Crowds overflowed a square in front of City Hall before marching east to the Place de la République, carrying an urgent message that it's up to the public to put global warming at the top of the political agenda.
'Planet In Danger'
"Planet in Danger," read some banners. Police estimated that 18,500 took part in the Paris march, while organisers put the number at some 50,000.
Some 30,000 of the protesters had responded to an appeal on Facebook, launched by a man called Maxime Lelong who described himself as an "ordinary concerned citizen", saying they would attend the protests.
Lelong’s appeal came in the wake of the resignation of France’s popular environment minister and celebrity green campaigner, Nicolas Hulot, who quit his role last month, accusing the French government of only taking baby steps in the fight against climate change.
Hulot’s appointment was a coup for French President Emmanuel Macron – Hulot had declined to serve under previous French presidents – but his public resignation on live radio at the end of August dealt a damaging blow to the Macron government’s green credentials.
Clémence Dubois is France spokesperson for 350.org, the climate awareness group that organised the global marches.
“We are asking leaders around the world to listen to civil society instead of the fossil fuel industry, which is extracting more and more oil, coal and gas infrastructure, while we know that if we want to stay below the 1.5 degrees of warming, we have to stop these projects,” she said.
“Governments still listen to the industries that have been destroying the earth and the climate. They are still invited to the negotiating table. … We keep letting those industries dictate the rules, which benefit only a small minority.”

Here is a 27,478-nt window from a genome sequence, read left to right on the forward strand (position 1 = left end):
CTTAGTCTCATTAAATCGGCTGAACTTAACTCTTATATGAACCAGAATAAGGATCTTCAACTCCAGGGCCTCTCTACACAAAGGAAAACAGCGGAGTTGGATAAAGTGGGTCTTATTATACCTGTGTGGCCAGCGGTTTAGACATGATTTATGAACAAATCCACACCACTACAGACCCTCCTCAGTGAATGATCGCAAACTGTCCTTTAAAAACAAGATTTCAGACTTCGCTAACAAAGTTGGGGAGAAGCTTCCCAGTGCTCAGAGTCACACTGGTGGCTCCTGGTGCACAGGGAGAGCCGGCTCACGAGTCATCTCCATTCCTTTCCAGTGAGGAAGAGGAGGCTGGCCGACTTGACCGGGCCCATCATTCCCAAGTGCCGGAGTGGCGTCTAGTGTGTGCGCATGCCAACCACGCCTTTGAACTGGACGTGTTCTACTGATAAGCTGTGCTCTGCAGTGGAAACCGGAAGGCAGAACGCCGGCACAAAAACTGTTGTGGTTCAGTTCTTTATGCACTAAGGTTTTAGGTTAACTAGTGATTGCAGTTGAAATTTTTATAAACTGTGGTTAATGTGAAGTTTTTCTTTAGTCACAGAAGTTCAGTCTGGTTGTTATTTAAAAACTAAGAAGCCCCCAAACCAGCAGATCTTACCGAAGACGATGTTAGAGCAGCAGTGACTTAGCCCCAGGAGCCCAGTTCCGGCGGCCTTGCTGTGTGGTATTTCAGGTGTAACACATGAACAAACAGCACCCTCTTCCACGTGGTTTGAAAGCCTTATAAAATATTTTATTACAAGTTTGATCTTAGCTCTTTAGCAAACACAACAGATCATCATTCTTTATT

“The resignation of Nicolas Hulot has been a trigger for many people, because Hulot has a lot of credibility on environmental issues.”
“Macron presents himself as a climate champion in opposition to Trump, but communication is not enough. It’s not because you communicate that you’re doing what needs to be done.”
Fighting Climate Change
For his part, Jean-François Julliard, executive director of Greenpeace France pointed out that more and more people are highly committed to protecting our planet and fighting climate change.
“In terms of political positioning, Emmanuel Macron has been at the forefront of the fight against Donald Trump when he said the US would pull out of the Paris agreement, but at the same time, in France we are lacking concrete measures.”
One of the protesters, Yean-Erwin Schamschula, 31, says Macron poses as a climate defender vis-à-vis Donald Trump but does not offer meaningful action.
“There’s a big difference between communication, which is what you’re saying you’re doing in order to have people support you, and what you’re actually doing.
“When you look at facts, you realize it’s just wind, it’s nothing. That was the dilemma of Nicolas Hulot: stay in a government that only makes small symbolic steps for communication, or leave because it’s desperately not enough. I think he made the right choice.”
“We are running very late in terms of deploying renewable energy, because we rely too much on nuclear energy in France. / We are lacking efforts to shift to a more ecological agricultural system, which is more compatible with our efforts for climate change. So we have much to do. France is not the worst, but we could do more, because we have a strong economy and some democracy. We could be at the forefront of this fight, and we’re not.”
“There is a kind of competition between ecology and the economy. Our political leaders in France and in other countries have the feeling any time they have to take environmental measures, it’s not good for the economy in the short term. And sometimes it’s true, but sometimes we have to look beyond that and think of the future.”
Activists around the world encouraged "Rise for Climate" protests before the summit taking place September 12 - September 14. California's governor proposed the event after Trump vowed to pull the US out of a landmark 2015 climate accord.
The international agreement was negotiated in France, and the French capital's march was more successful than ones held Saturday in other French cities or elsewhere in Europe.